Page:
By and large you don’t get too many Jehovah’s Witnesses knocking on doors on the campus of a conservative evangelical theological college like ours. When they do, the odds are that the first question is, ‘What do you think is wrong with the world?’
It’s a searching question because it makes you try and boil down all your misgivings into as small a phrase as possible, preferably even a single word. It makes you focus. The short-hand answer is ‘sin’, and put less technically perhaps something like, ‘We have all loved ourselves at the expense of our love of God and of our neighbours.’
In a similar vein, Anglicans at the moment have to answer the question, ‘What do you think is wrong with the Anglican church worldwide?’ Because there’s a pretty widespread agreement something is. And while it is right to answer that question in terms of sin and a disordered love of self, it is also helpful to try and be a bit more specific.
How has sin flourished in the Anglican church worldwide? How has it loved itself? And come to that, isn’t it worth asking the same questions about other worldwide denominations?
Last week, the chair of the Fellowship of Confessing Anglicans, Archbishop Eliud Wabukala of Kenya, addressed just such questions. Gracious and softly-spoken, his answer was subtle and penetrating. He spoke of ‘revisionism’.
I had been expecting to hear ‘theological liberalism’ criticised as the great foe. But Archbishop Eliud’s answer is more sophisticated, because he both gets at what lies behind ‘theological liberalism’ as well as giving us a tool to apply more widely and to search our own hearts and minds rather than just looking for the faults of others.
‘Revisionism’ describes the attitude that re-writes what God has said. It doesn’t necessarily never mention the Bible, as it may cite texts and have biblical-sounding phrases. But at the end of the day it is not so much ‘what the Bible really says’ as ‘what I think the Bible really should have said’. It’s like a ransom note composed of different words and phrases cut out of a newspaper. All the words do come from The Mirror but not in their original place or with their original meaning. They are used to say something different. And so it is with revisionism.
The reason why Archbishop Eliud is on the money here is that ‘revisionism’ not only covers the case where, for example, some American Anglicans feel free to re-write marriage. That is a case where parts of the Bible have been edited out. It is revision by subtraction. It also covers the case where someone adds to what the Bible says, for example putting the principle of Sabbath rest alongside faith in Jesus. That too is revisionism, because behind it lies the attitude that Paul or some other biblical writer should have added a bit more. It is revision by addition.
The tragedy is that when we do add our own ‘bit more’, it is sometimes easy to feel more passionate about our ‘bit more’ than it is about the things Paul actually did write. And that makes it all the easier for the first kind of revisionists, revisionists by subtraction, to subtract those parts of Paul with which they disagree, because they may still be happy with the bits we’ve added, such as wearing the right colour robes for the liturgical season.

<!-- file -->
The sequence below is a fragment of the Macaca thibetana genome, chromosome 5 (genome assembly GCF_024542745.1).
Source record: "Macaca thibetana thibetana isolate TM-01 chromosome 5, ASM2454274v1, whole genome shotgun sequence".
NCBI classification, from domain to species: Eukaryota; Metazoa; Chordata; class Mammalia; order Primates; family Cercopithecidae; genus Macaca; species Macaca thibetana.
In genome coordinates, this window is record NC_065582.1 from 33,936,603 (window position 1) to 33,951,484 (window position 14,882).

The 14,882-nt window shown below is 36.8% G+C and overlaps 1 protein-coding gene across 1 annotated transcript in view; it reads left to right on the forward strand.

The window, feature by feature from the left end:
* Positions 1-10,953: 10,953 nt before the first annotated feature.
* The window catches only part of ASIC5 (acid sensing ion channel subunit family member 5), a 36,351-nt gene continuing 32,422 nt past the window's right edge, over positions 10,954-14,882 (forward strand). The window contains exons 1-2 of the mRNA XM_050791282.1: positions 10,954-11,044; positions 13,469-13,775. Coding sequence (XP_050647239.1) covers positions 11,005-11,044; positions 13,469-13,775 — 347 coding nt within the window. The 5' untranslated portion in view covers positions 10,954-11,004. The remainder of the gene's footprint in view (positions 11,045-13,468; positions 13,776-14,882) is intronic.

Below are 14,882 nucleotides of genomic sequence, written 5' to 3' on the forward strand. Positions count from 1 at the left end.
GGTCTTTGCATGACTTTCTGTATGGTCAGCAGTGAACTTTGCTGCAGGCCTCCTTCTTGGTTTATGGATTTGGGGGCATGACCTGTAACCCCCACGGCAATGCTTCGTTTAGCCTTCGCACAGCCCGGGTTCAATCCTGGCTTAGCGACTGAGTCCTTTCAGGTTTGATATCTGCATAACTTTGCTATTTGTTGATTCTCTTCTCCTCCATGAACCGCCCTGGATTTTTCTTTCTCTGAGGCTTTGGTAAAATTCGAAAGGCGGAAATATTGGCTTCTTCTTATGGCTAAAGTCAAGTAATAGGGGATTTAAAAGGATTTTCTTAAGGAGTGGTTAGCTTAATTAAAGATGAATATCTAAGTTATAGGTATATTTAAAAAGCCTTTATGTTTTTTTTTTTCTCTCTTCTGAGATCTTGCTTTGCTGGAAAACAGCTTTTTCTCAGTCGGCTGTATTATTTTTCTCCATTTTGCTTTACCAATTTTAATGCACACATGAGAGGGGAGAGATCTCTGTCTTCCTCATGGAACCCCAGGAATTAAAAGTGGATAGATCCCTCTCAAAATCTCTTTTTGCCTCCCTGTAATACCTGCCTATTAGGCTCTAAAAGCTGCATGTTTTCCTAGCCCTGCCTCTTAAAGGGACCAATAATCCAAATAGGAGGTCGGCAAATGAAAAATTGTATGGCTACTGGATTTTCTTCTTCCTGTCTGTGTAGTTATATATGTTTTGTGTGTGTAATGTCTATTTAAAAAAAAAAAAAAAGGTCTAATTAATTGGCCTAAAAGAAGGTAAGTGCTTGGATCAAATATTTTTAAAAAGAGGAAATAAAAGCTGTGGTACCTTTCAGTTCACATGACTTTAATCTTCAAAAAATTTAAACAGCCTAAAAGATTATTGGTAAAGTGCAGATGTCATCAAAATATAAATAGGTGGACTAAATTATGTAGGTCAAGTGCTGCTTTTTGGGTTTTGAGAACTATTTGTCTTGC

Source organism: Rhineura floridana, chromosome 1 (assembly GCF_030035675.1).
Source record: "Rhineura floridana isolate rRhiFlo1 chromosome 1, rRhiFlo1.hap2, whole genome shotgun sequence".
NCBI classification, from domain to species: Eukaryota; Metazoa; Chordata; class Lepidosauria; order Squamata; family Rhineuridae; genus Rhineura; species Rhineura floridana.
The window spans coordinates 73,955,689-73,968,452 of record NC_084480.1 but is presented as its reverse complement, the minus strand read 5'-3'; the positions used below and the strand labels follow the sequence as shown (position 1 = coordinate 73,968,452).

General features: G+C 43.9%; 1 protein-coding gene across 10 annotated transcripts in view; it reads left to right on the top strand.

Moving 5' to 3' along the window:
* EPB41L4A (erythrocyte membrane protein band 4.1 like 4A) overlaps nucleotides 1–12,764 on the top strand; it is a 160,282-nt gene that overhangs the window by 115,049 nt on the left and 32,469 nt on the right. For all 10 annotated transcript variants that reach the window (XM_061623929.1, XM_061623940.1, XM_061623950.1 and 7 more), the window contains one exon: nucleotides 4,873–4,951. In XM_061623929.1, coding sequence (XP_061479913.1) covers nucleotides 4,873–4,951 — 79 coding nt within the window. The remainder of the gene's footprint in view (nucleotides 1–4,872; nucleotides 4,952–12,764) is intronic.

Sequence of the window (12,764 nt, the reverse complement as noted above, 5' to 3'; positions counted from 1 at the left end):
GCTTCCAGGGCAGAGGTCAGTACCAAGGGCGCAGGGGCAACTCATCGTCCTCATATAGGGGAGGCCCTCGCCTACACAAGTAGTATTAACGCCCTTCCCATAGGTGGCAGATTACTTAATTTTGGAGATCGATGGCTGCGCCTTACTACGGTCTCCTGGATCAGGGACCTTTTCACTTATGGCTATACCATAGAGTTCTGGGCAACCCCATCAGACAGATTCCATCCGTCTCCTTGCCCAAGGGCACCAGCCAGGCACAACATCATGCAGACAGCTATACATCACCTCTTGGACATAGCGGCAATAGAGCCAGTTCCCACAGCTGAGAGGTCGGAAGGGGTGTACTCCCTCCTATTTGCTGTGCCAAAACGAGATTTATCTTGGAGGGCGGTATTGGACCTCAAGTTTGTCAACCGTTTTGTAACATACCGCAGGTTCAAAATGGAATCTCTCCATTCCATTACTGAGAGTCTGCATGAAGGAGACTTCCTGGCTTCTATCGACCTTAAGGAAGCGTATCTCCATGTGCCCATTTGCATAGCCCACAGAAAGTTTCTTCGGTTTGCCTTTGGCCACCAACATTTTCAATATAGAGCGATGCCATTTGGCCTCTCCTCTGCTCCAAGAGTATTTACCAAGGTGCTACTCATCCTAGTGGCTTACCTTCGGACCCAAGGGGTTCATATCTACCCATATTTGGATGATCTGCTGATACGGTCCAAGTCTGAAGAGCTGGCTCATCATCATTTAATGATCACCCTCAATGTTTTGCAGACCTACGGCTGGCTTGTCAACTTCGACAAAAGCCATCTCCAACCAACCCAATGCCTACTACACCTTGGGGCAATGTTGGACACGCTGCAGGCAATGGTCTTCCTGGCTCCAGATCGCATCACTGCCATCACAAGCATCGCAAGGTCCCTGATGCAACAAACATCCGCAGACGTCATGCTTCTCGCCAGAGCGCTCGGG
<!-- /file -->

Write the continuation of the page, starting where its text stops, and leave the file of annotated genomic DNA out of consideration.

Now, I think Archbishop Eliud has laid down a real challenge here. It goes beyond world Anglicanism, because revisionism by subtraction or addition is a problem for both denominations and local churches. It is also, crucially, a challenge for those who call themselves conservatives as well as those called liberals. Conservatives have to ask whether they are preserving the Word of God or human traditions. It is a question for me, not just those I see as subtracting from the Word of God.
Archbishop Eliud also implies action. At root he is telling me to read the Bible humbly and let God’s Word shape me, rather than shape God’s Word to an agenda I have devised. I am not sure I always hear humility before God’s Word stressed.
I must also recognise that resisting revisionism is going to look different in different places, precisely because some brothers and sisters will be facing revisionism by addition, and others revisionism by subtraction. This means that sometimes biblical faithfulness will look iconoclastic and anti-establishment, because it is resisting revisionism by addition. At other times biblical faithfulness will look very traditional, because it resists revisionism by subtraction.
This in turn means that biblical faithfulness means working out what kind of revisionism I am called on to resist in my local setting (and it may be both). It also means charitably recognising that brothers and sisters will be called on to act differently from me exactly because revisionism is different in their context. Rather I must encourage and support their resistance in their context, as they should do for me in my mine.
Lastly, why is revisionism so wrong? Remember what we said earlier about sin and self-love. Revisionism is the love of the sound of my own voice. If I really love God and my neighbour, I will want them to hear God, not me.
Photo: Anglicans Ablaze